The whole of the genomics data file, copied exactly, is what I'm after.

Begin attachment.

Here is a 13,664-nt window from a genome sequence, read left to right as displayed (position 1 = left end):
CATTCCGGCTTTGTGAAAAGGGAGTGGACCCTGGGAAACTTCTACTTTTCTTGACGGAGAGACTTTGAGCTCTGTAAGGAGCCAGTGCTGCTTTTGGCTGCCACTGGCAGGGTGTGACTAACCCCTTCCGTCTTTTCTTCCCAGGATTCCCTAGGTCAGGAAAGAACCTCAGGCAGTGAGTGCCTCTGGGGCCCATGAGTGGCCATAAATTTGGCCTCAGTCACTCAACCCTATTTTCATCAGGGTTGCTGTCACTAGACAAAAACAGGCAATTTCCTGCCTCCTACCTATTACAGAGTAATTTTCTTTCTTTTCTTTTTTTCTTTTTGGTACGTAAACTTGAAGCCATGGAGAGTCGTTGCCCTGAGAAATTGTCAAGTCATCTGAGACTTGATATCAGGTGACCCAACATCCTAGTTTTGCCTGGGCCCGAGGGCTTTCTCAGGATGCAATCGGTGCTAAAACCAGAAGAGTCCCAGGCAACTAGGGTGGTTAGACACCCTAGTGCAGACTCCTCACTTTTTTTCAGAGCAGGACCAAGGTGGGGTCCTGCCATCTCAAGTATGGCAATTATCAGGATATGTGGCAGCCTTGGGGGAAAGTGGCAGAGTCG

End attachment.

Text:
Here is a 13,664-nt window from a genome sequence, read left to right as displayed (position 1 = left end):
CATTCCGGCTTTGTGAAAAGGGAGTGGACCCTGGGAAACTTCTACTTTTCTTGACGGAGAGACTTTGAGCTCTGTAAGGAGCCAGTGCTGCTTTTGGCTGCCACTGGCAGGGTGTGACTAACCCCTTCCGTCTTTTCTTCCCAGGATTCCCTAGGTCAGGAAAGAACCTCAGGCAGTGAGTGCCTCTGGGGCCCATGAGTGGCCATAAATTTGGCCTCAGTCACTCAACCCTATTTTCATCAGGGTTGCTGTCACTAGACAAAAACAGGCAATTTCCTGCCTCCTACCTATTACAGAGTAATTTTCTTTCTTTTCTTTTTTTCTTTTTGGTACGTAAACTTGAAGCCATGGAGAGTCGTTGCCCTGAGAAATTGTCAAGTCATCTGAGACTTGATATCAGGTGACCCAACATCCTAGTTTTGCCTGGGCCCGAGGGCTTTCTCAGGATGCAATCGGTGCTAAAACCAGAAGAGTCCCAGGCAACTAGGGTGGTTAGACACCCTAGTGCAGACTCCTCACTTTTTTTCAGAGCAGGACCAAGGTGGGGTCCTGCCATCTCAAGTATGGCAATTATCAGGATATGTGGCAGCCTTGGGGGAAAGTGGCAGAGTCG